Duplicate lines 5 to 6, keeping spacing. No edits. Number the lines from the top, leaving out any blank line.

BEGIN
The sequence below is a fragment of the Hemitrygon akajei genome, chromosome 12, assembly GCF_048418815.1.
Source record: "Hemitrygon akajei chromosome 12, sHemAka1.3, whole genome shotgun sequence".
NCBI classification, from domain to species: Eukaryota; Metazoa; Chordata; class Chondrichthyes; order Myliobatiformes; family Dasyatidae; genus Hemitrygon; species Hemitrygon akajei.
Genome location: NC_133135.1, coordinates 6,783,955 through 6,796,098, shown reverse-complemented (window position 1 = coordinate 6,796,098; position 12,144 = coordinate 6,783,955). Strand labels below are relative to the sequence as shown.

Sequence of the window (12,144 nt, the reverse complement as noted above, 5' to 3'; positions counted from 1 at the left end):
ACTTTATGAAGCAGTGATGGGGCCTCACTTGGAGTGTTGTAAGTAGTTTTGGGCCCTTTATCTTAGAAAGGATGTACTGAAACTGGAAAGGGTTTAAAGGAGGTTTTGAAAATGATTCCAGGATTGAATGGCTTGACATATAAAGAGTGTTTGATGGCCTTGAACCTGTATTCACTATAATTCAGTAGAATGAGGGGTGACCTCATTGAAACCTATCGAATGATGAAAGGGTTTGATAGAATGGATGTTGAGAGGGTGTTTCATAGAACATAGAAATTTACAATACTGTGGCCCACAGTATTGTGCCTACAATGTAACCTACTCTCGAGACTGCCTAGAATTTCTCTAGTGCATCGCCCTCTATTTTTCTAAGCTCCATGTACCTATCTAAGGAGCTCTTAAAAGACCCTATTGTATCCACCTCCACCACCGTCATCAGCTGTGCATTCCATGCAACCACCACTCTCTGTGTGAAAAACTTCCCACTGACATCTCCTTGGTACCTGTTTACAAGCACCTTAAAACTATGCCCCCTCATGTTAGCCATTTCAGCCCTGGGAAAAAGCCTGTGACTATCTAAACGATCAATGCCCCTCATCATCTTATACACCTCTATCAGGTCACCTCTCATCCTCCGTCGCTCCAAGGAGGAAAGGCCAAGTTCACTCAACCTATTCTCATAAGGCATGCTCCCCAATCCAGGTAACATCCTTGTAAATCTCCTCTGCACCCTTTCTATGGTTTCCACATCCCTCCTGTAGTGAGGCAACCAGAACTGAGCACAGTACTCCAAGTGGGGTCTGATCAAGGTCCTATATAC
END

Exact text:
Sequence of the window (12,144 nt, the reverse complement as noted above, 5' to 3'; positions counted from 1 at the left end):
ACTTTATGAAGCAGTGATGGGGCCTCACTTGGAGTGTTGTAAGTAGTTTTGGGCCCTTTATCTTAGAAAGGATGTACTGAAACTGGAAAGGGTTTAAAGGAGGTTTTGAAAATGATTCCAGGATTGAATGGCTTGACATATAAAGAGTGTTTGATGGCCTTGAACCTGTATTCACTATAATTCAGTAGAATGAGGGGTGACCTCATTGAAACCTATCGAATGATGAAAGGGTTTGATAGAATGGATGTTGAGAGGGTGTTTCATAGAACATAGAAATTTACAATACTGTGGCCCACAGTATTGTGCCTACAATGTAACCTACTCTCGAGACTGCCTAGAATTTCTCTAGTGCATCGCCCTCTATTTTTCTAAGCTCCATGTACCTATCTAAGGAGCTCTTAAAAGACCCTATTGTATCCACCTCCACCACCGTCATCAGCTGTGCATTCCATGCAACCACCACTCTCTGTGTGAAAAACTTCCCACTGACATCTCCTTGGTACCTGTTTACAAGCACCTTAAAACTATGCCCCCTCATGTTAGCCATTTCAGCCCTGGGAAAAAGCCTGTGACTATCTAAACGATCAATGCCCCTCATCATCTTATACACCTCTATCAGGTCACCTCTCATCCTCCGTCGCTCCAAGGAGGAAAGGCCAAGTTCACTCAACCTATTCTCATAAGGCATGCTCCCCAATCCAGGTAACATCCTTGTAAATCTCCTCTGCACCCTTTCTATGGTTTCCACATCCCTCCTGTAGTGAGGCAACCAGAACTGAGCACAGTACTCCAAGTGGGGTCTGATCAAGGTCCTATATAC